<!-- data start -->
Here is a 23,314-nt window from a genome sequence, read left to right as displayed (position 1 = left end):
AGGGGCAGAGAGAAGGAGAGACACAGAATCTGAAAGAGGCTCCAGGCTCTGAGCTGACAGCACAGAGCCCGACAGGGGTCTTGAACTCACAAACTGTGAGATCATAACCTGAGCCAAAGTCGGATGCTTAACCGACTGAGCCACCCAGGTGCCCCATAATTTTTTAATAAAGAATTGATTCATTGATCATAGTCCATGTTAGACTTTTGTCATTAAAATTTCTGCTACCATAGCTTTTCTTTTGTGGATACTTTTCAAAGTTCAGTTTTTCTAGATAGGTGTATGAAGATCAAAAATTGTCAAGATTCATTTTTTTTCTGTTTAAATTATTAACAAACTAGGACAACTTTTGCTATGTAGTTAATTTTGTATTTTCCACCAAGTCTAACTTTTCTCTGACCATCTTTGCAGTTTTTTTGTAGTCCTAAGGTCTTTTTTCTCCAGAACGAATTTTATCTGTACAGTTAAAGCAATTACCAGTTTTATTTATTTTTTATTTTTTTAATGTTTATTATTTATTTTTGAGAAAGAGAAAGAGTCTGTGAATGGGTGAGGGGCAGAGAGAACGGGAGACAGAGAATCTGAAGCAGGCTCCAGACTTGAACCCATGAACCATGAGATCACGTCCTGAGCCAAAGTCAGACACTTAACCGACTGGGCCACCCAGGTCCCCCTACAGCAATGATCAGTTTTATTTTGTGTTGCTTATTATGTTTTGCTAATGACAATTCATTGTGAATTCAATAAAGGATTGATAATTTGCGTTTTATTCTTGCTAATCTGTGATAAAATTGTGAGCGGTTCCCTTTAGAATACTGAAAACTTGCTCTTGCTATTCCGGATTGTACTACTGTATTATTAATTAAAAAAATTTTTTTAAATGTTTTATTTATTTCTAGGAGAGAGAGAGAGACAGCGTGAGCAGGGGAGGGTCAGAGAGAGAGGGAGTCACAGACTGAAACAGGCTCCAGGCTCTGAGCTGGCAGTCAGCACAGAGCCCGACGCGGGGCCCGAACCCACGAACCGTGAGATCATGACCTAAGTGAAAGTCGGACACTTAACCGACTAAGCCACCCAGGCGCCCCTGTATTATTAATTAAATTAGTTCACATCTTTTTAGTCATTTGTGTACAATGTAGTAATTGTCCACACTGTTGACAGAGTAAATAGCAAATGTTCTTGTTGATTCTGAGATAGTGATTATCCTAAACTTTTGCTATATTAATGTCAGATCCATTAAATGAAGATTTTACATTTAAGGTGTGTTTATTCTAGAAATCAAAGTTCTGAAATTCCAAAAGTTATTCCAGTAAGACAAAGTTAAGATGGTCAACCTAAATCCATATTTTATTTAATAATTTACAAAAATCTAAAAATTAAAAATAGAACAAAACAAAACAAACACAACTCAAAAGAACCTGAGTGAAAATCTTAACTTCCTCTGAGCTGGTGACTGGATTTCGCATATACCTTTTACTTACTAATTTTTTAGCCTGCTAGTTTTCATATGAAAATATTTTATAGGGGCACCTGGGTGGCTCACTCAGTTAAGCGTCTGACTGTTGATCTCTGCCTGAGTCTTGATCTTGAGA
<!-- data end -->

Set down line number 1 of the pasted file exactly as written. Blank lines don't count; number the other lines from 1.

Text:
Here is a 23,314-nt window from a genome sequence, read left to right as displayed (position 1 = left end):